In order to answer this very common question, we first need to understand that there are actually 3 distinct parts to the whole issue of "turn time". Firstly, there is the proofing phase, which (assuming electronic PDF proofs are used) is usually fairly quick - often within a couple of hours from the time we receive the order and your artwork. That said, once the proofs are emailed to you we obviously have no control over how long it takes you to respond and authorize us to proceed into production - which is why we never schedule a job without first receiving your approval.
Having received the approval to print, we then add the job into the production schedule (which is the second component of turn time). Normal production times vary between 2 and 3 working days depending on how late in the day we receive your approval. Note - weekends and holidays do not count as "working days".
Lastly (and this is often overlooked or ignored by both customers and other label companies) the 3rd piece of the puzzle is the amount of time it takes to have the finished labels delivered to you. At Wizard Labels, we're unique in that we offer free 2-day shipping to anywhere in the 50 United States (and DC). In effect, depending on where you're located, the delivery time can often be a single day - but we guarantee a maximum of 2 days for simplicity (barring any unexpected delivery delays or natural disasters outside our control).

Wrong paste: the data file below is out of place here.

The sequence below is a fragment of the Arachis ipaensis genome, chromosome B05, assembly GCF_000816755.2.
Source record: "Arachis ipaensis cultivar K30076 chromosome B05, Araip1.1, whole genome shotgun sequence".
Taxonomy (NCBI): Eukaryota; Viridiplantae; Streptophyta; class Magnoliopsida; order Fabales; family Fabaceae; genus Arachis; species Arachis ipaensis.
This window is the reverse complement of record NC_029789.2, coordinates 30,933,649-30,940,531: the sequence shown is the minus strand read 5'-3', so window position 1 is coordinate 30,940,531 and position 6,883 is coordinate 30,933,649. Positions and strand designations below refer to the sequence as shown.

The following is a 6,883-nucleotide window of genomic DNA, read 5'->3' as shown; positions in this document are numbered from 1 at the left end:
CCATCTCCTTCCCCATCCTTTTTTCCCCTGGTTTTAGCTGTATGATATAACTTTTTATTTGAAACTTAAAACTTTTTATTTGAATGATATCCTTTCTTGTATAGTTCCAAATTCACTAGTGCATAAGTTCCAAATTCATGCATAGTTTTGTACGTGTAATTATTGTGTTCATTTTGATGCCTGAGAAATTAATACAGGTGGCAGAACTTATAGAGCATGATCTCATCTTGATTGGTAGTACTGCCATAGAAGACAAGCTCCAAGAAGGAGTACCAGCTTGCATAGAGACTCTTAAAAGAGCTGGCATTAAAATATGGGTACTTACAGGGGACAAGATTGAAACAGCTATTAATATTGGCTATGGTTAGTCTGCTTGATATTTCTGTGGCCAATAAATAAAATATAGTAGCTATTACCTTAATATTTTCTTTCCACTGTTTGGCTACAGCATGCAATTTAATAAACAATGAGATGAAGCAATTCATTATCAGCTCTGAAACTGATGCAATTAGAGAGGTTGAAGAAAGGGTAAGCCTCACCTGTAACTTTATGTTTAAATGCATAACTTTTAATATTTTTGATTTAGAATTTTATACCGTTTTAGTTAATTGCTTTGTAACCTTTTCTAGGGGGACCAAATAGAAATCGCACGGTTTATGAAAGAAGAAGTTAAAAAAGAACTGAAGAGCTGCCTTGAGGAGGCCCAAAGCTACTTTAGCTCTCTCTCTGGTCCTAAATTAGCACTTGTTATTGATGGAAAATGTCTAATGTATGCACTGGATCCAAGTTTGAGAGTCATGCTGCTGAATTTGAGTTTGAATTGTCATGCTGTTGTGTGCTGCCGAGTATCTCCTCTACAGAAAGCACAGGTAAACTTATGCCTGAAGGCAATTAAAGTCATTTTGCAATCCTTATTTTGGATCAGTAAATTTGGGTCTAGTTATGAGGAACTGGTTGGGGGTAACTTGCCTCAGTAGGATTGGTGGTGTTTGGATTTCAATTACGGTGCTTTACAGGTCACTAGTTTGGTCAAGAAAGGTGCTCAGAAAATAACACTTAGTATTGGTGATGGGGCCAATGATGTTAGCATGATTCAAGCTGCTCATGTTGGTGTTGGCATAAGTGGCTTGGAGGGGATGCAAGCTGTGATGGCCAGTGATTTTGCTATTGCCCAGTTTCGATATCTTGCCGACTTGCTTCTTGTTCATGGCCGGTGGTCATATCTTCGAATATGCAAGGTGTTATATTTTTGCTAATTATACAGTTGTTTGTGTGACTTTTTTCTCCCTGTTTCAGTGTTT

So, in summary you should usually expect to receive your finished labels somewhere between 3 and 5 days from the time we receive the order and artwork - assuming of course that the art is usable and you give us proof approval in a timely manner.
NOTE: - we often get asked if there's a "rush" option. The answer is no - we treat all jobs with the same priority, i.e. first in, first out. Our turn times are so quick we have minimal opportunity to adjust the process anyway, and we also believe that "jumping the queue" automatically means somebody else's job won't ship on time. Some companies will take your money quite happily (often significant amounts) to rush a job through, but obviously they don't care that another customer has been cheated out of their place in the queue.